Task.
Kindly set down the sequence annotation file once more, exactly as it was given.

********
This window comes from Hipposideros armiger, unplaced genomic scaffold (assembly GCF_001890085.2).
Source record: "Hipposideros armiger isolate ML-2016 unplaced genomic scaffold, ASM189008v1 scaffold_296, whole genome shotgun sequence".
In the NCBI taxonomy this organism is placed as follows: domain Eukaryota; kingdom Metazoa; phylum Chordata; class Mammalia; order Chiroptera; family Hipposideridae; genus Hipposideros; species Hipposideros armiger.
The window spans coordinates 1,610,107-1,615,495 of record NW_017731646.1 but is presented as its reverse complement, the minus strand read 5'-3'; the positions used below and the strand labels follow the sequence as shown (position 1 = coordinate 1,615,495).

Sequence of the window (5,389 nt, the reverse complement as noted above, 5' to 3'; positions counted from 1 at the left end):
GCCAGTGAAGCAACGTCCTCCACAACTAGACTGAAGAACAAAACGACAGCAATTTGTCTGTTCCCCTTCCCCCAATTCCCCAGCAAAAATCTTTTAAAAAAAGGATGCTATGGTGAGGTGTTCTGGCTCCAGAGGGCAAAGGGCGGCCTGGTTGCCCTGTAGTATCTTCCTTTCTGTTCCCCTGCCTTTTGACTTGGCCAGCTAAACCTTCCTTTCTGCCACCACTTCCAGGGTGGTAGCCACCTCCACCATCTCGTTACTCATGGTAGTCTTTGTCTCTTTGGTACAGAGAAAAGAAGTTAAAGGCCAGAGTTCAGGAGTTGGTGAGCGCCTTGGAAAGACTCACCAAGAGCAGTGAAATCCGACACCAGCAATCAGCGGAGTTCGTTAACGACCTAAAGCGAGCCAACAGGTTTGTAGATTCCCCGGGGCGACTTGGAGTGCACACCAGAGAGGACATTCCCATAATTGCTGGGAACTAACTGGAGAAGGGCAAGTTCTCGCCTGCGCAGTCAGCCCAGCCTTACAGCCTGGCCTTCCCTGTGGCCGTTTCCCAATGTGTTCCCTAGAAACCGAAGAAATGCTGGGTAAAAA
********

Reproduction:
This window comes from Hipposideros armiger, unplaced genomic scaffold (assembly GCF_001890085.2).
Source record: "Hipposideros armiger isolate ML-2016 unplaced genomic scaffold, ASM189008v1 scaffold_296, whole genome shotgun sequence".
In the NCBI taxonomy this organism is placed as follows: domain Eukaryota; kingdom Metazoa; phylum Chordata; class Mammalia; order Chiroptera; family Hipposideridae; genus Hipposideros; species Hipposideros armiger.
The window spans coordinates 1,610,107-1,615,495 of record NW_017731646.1 but is presented as its reverse complement, the minus strand read 5'-3'; the positions used below and the strand labels follow the sequence as shown (position 1 = coordinate 1,615,495).

Sequence of the window (5,389 nt, the reverse complement as noted above, 5' to 3'; positions counted from 1 at the left end):
GCCAGTGAAGCAACGTCCTCCACAACTAGACTGAAGAACAAAACGACAGCAATTTGTCTGTTCCCCTTCCCCCAATTCCCCAGCAAAAATCTTTTAAAAAAAGGATGCTATGGTGAGGTGTTCTGGCTCCAGAGGGCAAAGGGCGGCCTGGTTGCCCTGTAGTATCTTCCTTTCTGTTCCCCTGCCTTTTGACTTGGCCAGCTAAACCTTCCTTTCTGCCACCACTTCCAGGGTGGTAGCCACCTCCACCATCTCGTTACTCATGGTAGTCTTTGTCTCTTTGGTACAGAGAAAAGAAGTTAAAGGCCAGAGTTCAGGAGTTGGTGAGCGCCTTGGAAAGACTCACCAAGAGCAGTGAAATCCGACACCAGCAATCAGCGGAGTTCGTTAACGACCTAAAGCGAGCCAACAGGTTTGTAGATTCCCCGGGGCGACTTGGAGTGCACACCAGAGAGGACATTCCCATAATTGCTGGGAACTAACTGGAGAAGGGCAAGTTCTCGCCTGCGCAGTCAGCCCAGCCTTACAGCCTGGCCTTCCCTGTGGCCGTTTCCCAATGTGTTCCCTAGAAACCGAAGAAATGCTGGGTAAAAA